Here, defendants do not claim that plaintiff's refusal to attend the "final interview" obstructed the administrative process. To the contrary, defendants argued to the district court that mailing the information to her completed the process. See R. vol. I, doc. 17 at 12. Therefore, we remand to the district court for a determination of whether plaintiff thwarted the EEO process. If her refusal to meet with defendants' EEO counselor obstructed the administrative process, then the district court is free to hold that plaintiff failed to exhaust administrative remedies as to those discrimination complaints. If, on the other hand, plaintiff did not obstruct the administrative process, then her failure to meet with defendants' EEO counselor cannot be the reason for concluding that she failed to exhaust administrative remedies. The district court also may examine whether plaintiff met other requirements to exhaust administrative remedies, such as filing the necessary documents within the applicable time limits. But see Zipes v. Trans World Airlines, Inc., 455 U.S. 385, 393 (1982) ("[F]iling a timely charge of discrimination with the EEOC is not a jurisdictional prerequisite to suit in federal court, but a requirement that, like a statute of limitations, is subject to waiver, estoppel, and equitable tolling.").

18

We also remand for a determination of whether plaintiff filed her federal lawsuit under the authority of 42 U.S.C. § 2000e-16(c) and 29 C.F.R. § 1614.408(b), which permit a federal employee to proceed in federal court if the EEO agency has not issued a final decision after 180 days. In her amended complaint, plaintiff alleged that defendants continued to discriminate against her on the basis of her handicap and in retaliation for her previous EEO complaints. She averred that she filed formal complaints with the defendant's EEO agency, but the agency did not finally resolve those complaints until after 180 days had elapsed, thereby permitting her to proceed in federal court. On remand, the district court should determine whether plaintiff met the requirements of 42 U.S.C. § 2000e-16(c) and 29 C.F.R. § 1614.408(b). If so, she was not required to wait longer for the agency to issue a final decision before filing a federal court lawsuit.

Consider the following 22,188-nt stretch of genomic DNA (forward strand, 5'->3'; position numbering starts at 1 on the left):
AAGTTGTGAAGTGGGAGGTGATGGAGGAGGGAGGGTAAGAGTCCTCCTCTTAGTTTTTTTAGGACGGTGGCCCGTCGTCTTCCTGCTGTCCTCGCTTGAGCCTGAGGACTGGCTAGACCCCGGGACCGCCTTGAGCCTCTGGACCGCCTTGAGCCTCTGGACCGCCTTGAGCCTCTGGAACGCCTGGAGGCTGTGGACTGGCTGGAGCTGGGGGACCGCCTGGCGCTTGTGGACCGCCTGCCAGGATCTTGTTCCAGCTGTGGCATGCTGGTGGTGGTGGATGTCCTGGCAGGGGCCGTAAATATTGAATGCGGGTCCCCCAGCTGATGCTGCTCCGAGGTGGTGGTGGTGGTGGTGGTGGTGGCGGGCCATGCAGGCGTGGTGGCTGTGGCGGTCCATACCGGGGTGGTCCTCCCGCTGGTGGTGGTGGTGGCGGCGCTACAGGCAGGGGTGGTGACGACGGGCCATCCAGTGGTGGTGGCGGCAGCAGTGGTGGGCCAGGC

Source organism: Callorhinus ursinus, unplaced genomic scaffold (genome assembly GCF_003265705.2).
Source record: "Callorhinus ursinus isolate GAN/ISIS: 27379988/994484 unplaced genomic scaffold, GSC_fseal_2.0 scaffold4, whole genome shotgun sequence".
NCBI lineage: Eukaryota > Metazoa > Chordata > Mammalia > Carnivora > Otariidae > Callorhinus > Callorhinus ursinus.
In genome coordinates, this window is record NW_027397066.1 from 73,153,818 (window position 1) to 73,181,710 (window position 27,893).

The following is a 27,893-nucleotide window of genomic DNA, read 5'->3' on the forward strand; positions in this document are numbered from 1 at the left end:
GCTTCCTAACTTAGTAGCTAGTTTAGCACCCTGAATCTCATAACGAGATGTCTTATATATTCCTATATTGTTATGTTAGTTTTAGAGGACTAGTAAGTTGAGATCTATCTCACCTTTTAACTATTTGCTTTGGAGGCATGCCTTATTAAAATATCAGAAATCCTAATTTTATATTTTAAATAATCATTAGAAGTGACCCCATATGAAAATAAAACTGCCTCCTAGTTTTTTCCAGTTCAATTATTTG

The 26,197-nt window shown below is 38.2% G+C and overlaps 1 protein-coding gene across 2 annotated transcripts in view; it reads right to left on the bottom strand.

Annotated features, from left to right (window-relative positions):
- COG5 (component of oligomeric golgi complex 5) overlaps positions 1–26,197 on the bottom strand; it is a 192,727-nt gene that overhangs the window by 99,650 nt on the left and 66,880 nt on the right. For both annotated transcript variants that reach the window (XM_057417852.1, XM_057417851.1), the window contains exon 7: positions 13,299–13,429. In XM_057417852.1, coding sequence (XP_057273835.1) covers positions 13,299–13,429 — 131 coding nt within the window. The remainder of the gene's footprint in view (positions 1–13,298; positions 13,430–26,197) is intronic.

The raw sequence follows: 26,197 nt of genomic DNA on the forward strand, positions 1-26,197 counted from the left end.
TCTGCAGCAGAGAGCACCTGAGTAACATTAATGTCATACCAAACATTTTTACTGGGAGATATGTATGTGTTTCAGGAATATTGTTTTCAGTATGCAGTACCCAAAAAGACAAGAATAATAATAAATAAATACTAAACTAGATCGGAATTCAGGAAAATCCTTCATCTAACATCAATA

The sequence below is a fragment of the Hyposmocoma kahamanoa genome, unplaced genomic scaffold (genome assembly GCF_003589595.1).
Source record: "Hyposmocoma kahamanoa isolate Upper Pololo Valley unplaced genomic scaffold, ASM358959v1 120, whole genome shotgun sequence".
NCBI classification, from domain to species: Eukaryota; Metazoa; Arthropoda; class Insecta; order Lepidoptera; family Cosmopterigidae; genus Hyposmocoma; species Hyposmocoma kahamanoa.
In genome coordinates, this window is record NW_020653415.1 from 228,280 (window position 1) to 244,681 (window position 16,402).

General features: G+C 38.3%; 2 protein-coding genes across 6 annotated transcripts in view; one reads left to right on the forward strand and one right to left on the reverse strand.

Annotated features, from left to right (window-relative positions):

19

Although we find no abuse of discretion in the district court's denial of plaintiff's second request to amend her complaint, see Creamer v. Laidlaw Transit, Inc., 86 F.3d 167, 171 (10th Cir.), cert. denied, 117 S.Ct. 437 (1996), the district court is free to entertain an amended complaint on remand if it would be helpful to the court. The district court's dismissal order in appeal No. 97-2032 is VACATED and REMANDED for further proceedings consistent with this order and judgment.

Appeal No. 97-2090

20

After her complaint was dismissed without prejudice for the second time, plaintiff filed a third lawsuit, again raising her employment discrimination claims. The district court dismissed the complaint pursuant to the doctrine of res judicata, concluding that the claims had been raised and decided in the two prior cases. As a result of the remand in appeal No. 97-2032, the doctrine of res judicata is not applicable to the district court's order in this appeal. See Franklin Sav. Ass'n v. Office of Thrift Supervision, 35 F.3d 1466, 1469 (10th Cir.1994). Accordingly, the district court's judgment is VACATED.

Conclusion

21

The judgment in appeal No. 97-2089 is AFFIRMED. The judgment in appeal No. 97-2032 is VACATED, and the cause is REMANDED for further proceedings as directed in this order and judgment. The judgment in appeal No. 97-2090 is VACATED. The mandates shall issue forthwith.

*

This order and judgment is not binding precedent, except under the doctrines of law of the case, res judicata, and collateral estoppel. The court generally disfavors the citation of orders and judgments; nevertheless, an order and judgment may be cited under the terms and conditions of 10th Cir. R. 36.3